Last week’s GDP data are a wake-up call to the government in terms of the economic impact of the slowing global recovery and the need to improve its ability to make growth forecasts. However, the government should understand that there can be no better way to revitalize the nation’s economy than to ensure people have a high standard of living and decent jobs.
The latest figures from the Directorate-General of Budget, Accounting and Statistics (DGBAS) show that Taiwan’s GDP growth expanded by 1.54 percent year-on-year in the January-to-March quarter, as private investment picked up sufficiently to offset broad-based weaknesses in private consumption, international trade and government investment. The figure surprised many people, including the government itself, because the agency had forecast in February that the economy would grow by 3.26 percent in the first quarter.
For now, the DGBAS is sticking to its full-year growth forecast at 3.59 percent, but this relatively upbeat forecast — compared with estimates made by some foreign institutions — signals that the government either lacks a sense of urgency or is confident in its ability to revive the economy.
Already, the IMF’s Regional Economic Outlook: Asia and Pacific, released last week, shows Taiwan’s economy is likely to expand by 3 percent this year and 2.8 percent next year, down from the forecasts of 3.9 percent and 3.6 percent respectively which it made in October last year. In addition, Credit Suisse AG now expects Taiwan’s GDP will increase by 2.7 percent this year, as opposed to its prior estimate of 3.4 percent, while JPMorgan Chase expects growth of 3.3 percent for Taiwan this year, down from its previous estimate of 4.2 percent growth.
There are signs that private investment — which increased by 10.64 percent year-on-year in the first quarter and outpaced the government’s forecast of 5.63 percent — will continue to grow this year, thanks to the recovery in technology companies’ capital expenditure, as well as government initiatives to attract investment from foreign investors.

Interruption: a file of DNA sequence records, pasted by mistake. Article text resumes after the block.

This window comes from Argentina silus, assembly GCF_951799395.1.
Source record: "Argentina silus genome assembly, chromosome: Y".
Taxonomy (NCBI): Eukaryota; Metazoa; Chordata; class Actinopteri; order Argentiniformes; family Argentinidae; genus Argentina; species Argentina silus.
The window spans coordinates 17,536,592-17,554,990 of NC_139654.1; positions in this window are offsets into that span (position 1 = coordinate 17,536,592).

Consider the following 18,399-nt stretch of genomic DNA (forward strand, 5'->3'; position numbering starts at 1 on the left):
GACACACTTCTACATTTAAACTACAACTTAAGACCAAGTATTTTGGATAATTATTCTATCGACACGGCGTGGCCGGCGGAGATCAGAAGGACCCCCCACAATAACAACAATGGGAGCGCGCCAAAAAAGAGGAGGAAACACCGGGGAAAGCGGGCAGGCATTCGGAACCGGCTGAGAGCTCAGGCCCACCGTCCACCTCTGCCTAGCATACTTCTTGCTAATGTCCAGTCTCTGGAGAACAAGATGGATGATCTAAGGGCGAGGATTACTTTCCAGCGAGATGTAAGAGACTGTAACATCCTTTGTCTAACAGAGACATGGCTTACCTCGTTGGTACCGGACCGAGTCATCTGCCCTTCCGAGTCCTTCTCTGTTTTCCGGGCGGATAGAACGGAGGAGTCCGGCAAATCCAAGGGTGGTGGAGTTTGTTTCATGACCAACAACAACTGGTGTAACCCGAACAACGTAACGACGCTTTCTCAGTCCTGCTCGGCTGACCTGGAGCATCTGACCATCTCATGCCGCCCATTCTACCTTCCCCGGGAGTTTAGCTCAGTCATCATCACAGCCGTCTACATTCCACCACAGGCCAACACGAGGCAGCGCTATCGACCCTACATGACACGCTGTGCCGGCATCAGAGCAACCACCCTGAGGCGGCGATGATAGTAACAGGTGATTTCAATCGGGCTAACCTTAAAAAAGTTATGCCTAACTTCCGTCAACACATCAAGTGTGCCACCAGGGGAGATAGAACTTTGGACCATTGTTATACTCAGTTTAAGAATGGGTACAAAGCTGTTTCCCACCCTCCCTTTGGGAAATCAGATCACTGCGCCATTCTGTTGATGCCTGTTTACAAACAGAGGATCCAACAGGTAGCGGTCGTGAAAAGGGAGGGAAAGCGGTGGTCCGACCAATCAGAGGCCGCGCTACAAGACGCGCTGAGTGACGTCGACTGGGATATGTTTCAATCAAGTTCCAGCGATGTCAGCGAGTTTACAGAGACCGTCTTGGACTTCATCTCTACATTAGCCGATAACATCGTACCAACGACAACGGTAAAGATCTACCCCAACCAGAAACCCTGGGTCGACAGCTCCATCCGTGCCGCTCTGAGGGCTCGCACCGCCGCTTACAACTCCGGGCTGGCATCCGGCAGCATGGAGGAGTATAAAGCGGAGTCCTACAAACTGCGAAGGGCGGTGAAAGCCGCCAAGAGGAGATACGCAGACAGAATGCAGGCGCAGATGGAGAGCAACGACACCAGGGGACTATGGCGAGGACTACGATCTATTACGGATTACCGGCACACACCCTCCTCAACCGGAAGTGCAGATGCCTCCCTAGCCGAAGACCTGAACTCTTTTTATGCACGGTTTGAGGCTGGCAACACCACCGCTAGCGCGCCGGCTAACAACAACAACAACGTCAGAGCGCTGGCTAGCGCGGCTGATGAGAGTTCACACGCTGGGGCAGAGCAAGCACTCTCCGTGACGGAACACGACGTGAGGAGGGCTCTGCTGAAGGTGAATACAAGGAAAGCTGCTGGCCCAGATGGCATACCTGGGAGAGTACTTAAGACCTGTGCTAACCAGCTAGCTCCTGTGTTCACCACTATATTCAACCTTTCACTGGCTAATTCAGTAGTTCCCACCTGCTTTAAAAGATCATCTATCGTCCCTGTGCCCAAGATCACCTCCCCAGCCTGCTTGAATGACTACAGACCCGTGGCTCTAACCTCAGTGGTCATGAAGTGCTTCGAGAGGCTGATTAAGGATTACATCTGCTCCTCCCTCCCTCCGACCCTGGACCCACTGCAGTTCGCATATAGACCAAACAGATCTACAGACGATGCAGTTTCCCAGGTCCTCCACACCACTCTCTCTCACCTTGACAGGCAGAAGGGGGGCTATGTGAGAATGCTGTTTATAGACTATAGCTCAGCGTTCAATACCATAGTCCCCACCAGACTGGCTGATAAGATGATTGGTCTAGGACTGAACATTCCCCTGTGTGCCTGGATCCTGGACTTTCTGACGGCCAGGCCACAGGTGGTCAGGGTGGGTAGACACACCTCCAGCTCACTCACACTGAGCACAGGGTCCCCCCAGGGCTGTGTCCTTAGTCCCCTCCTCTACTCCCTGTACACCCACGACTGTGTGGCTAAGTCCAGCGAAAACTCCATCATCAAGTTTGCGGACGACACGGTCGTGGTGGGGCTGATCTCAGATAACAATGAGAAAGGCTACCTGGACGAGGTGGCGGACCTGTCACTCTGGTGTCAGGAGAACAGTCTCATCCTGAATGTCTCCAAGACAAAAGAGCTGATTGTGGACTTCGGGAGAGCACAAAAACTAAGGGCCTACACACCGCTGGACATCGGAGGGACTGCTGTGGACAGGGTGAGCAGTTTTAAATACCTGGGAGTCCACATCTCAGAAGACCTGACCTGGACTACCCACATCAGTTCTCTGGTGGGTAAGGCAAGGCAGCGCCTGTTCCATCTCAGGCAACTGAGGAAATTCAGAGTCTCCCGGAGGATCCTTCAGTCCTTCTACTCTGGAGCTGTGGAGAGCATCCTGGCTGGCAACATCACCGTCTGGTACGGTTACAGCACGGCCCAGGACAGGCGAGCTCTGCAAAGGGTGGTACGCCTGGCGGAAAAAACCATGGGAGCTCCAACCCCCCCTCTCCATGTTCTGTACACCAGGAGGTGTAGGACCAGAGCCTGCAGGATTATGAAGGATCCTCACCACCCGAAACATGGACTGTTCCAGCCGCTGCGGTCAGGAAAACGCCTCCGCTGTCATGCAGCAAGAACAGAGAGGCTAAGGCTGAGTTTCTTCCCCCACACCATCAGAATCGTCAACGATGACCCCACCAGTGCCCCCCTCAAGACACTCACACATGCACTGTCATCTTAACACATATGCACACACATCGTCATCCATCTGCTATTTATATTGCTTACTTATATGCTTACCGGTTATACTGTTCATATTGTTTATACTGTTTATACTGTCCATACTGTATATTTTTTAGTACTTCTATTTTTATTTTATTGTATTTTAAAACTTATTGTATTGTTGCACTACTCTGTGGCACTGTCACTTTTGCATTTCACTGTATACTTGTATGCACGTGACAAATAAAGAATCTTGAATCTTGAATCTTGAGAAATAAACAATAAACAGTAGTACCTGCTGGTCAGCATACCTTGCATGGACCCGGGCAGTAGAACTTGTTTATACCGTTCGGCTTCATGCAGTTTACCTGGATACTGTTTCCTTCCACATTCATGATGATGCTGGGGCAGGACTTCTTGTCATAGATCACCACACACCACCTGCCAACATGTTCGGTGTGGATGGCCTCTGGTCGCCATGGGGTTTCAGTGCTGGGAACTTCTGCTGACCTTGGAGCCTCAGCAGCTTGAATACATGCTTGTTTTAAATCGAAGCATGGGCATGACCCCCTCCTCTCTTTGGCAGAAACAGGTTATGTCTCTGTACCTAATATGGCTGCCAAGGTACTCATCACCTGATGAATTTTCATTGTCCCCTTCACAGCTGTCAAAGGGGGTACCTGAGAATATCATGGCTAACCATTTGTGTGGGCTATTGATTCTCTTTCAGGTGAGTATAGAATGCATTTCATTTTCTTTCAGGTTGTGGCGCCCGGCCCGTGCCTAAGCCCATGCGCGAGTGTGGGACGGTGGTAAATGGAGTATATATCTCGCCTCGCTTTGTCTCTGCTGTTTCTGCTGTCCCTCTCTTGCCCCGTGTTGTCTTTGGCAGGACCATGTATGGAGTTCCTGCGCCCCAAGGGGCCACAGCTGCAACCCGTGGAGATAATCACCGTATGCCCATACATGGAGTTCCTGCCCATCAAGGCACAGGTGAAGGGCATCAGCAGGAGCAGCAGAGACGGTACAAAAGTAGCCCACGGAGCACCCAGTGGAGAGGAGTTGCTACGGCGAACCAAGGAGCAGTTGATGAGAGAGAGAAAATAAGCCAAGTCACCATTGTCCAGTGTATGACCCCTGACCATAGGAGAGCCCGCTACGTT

However, the government needs to consider whether poor private consumption suggests that consumers remain wary about the economic prospects and as a result are spending less and saving more.
That consumers are becoming more frugal is a result of stagnant wages, because real wages have still not returned to their level of 18 years ago. Although the latest job data show the domestic unemployment situation remains stable, the problem of stagnant wages indicates that the jobs being created are mostly poorly paid, while both the government and business sectors are becoming increasingly dependent on part-time and temporary workers, rather than full-time employees, to fill vacancies.
The government’s recent push to set up “free economic pilot zones” shows policymakers’ desire to open up and stimulate economic growth, but this push could result in a mixed bag for businesses and workers. One issue is that if the government were to offer businesses substantial investment benefits and tax incentives without making an effort to create good jobs with decent wages, the pilot zone plan would benefit only businesses and foreign workers. This would mean stagnant salary growth and weak consumer spending would continue.
For Taiwan, a solid economic recovery depends on solid growth in domestic productivity and exports, followed by meaningful improvements in the labor market. The government must make more concrete efforts to revitalize the economy.